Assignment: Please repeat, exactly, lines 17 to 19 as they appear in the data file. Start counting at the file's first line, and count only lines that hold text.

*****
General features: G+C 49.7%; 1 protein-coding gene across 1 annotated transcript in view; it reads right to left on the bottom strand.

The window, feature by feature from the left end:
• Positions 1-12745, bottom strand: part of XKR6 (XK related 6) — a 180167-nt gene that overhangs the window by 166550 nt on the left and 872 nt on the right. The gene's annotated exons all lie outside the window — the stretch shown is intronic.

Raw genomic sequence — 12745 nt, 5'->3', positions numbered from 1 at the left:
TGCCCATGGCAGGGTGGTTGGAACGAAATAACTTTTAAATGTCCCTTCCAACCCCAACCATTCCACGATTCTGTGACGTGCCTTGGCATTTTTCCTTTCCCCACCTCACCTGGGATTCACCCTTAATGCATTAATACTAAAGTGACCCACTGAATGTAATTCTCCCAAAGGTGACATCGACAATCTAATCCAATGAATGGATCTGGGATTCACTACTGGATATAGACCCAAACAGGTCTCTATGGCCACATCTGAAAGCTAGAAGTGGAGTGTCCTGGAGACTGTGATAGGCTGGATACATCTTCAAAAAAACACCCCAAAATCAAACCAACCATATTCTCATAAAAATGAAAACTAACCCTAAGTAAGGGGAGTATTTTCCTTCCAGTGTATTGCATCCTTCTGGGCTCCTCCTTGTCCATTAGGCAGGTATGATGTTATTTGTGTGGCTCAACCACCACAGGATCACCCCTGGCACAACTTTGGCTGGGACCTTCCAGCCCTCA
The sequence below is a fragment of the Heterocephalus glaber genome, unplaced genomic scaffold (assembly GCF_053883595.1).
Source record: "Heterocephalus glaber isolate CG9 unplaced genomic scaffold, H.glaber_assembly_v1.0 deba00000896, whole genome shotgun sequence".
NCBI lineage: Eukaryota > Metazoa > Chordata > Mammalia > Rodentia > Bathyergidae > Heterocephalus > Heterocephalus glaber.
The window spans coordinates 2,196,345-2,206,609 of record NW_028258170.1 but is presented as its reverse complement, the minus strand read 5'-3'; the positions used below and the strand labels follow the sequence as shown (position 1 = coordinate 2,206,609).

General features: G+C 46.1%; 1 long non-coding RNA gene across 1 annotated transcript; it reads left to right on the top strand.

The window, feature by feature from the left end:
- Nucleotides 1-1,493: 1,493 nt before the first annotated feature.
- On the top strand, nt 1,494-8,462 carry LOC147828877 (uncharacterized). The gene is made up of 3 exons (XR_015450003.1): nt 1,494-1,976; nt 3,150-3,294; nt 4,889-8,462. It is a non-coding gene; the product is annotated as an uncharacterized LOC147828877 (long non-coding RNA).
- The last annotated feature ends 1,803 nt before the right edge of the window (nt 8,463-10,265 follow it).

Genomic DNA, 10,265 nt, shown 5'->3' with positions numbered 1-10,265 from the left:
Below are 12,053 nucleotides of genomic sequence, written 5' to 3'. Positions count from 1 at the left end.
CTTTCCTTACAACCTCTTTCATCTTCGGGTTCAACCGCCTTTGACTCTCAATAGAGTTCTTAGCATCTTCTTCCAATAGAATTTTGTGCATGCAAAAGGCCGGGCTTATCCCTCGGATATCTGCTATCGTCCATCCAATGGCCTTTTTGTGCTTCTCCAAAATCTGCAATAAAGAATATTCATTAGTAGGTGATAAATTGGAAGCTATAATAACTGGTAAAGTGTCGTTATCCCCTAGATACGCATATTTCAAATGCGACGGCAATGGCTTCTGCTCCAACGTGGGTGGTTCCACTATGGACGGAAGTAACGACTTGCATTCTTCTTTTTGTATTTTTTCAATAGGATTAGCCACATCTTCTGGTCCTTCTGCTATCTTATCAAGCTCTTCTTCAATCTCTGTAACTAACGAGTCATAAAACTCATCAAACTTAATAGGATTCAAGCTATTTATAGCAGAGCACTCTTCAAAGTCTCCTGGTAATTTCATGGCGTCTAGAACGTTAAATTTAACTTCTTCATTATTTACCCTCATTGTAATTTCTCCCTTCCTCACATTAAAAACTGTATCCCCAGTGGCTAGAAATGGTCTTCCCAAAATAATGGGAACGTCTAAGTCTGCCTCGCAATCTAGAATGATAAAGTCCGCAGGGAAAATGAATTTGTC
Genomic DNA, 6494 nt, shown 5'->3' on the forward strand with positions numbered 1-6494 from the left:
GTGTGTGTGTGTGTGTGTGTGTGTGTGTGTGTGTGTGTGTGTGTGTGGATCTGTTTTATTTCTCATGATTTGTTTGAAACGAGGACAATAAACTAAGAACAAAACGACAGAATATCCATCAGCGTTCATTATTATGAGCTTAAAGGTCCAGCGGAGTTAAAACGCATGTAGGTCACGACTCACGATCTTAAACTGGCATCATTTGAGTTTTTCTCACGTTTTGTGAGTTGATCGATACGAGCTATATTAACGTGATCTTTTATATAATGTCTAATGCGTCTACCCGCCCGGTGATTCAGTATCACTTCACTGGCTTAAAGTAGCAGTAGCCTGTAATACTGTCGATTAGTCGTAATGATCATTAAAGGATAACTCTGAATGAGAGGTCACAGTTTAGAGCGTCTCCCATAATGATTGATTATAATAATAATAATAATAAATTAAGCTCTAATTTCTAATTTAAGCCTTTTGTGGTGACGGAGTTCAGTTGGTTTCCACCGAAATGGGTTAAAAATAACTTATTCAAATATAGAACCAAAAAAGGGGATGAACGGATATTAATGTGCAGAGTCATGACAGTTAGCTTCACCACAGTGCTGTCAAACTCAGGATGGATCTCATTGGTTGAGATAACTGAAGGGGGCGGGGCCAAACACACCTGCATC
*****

CTTTCCTTACAACCTCTTTCATCTTCGGGTTCAACCGCCTTTGACTCTCAATAGAGTTCTTAGCATCTTCTTCCAATAGAATTTTGTGCATGCAAAAGGCCGGGCTTATCCCTCGGATATCTGCTATCGTCCATCCAATGGCCTTTTTGTGCTTCTCCAAAATCTGCAATAAAGAATATTCATTAGTAGGTGATAAATTGGAAGCTATAATAACTGGTAAAGTGTCGTTATCCCCTAGATACGCATATTTCAAATGCGACGGCAATGGCTTCTGCTCCAACGTGGGTGGTTCCACTATGGACGGAAGTAACGACTTGCATTCTTCTTTTTGTATTTTTTCAATAGGATTAGCCACATCTTCTGGTCCTTCTGCTATCTTATCAAGCTCTTCTTCAATCTCTGTAACTAACGAGTCATAAAACTCATCAAACTTAATAGGATTCAAGCTATTTATAGCAGAGCACTCTTCAAAGTCTCCTGGTAATTTCATGGCGTCTAGAACGTTAAATTTAACTTCTTCATTATTTACCCTCATTGTAATTTCTCCCTTCCTCACATTAAAAACTGTATCCCCAGTGGCTAGAAATGGTCTTCCCAAAATAATGGGAACGTCTAAGTCTGCCTCGCAATCTAGAATGATAAAGTCCGCAGGGAAAATGAATTTGTC
Genomic DNA, 6494 nt, shown 5'->3' on the forward strand with positions numbered 1-6494 from the left:
GTGTGTGTGTGTGTGTGTGTGTGTGTGTGTGTGTGTGTGTGTGTGTGGATCTGTTTTATTTCTCATGATTTGTTTGAAACGAGGACAATAAACTAAGAACAAAACGACAGAATATCCATCAGCGTTCATTATTATGAGCTTAAAGGTCCAGCGGAGTTAAAACGCATGTAGGTCACGACTCACGATCTTAAACTGGCATCATTTGAGTTTTTCTCACGTTTTGTGAGTTGATCGATACGAGCTATATTAACGTGATCTTTTATATAATGTCTAATGCGTCTACCCGCCCGGTGATTCAGTATCACTTCACTGGCTTAAAGTAGCAGTAGCCTGTAATACTGTCGATTAGTCGTAATGATCATTAAAGGATAACTCTGAATGAGAGGTCACAGTTTAGAGCGTCTCCCATAATGATTGATTATAATAATAATAATAATAAATTAAGCTCTAATTTCTAATTTAAGCCTTTTGTGGTGACGGAGTTCAGTTGGTTTCCACCGAAATGGGTTAAAAATAACTTATTCAAATATAGAACCAAAAAAGGGGATGAACGGATATTAATGTGCAGAGTCATGACAGTTAGCTTCACCACAGTGCTGTCAAACTCAGGATGGATCTCATTGGTTGAGATAACTGAAGGGGGCGGGGCCAAACACACCTGCATC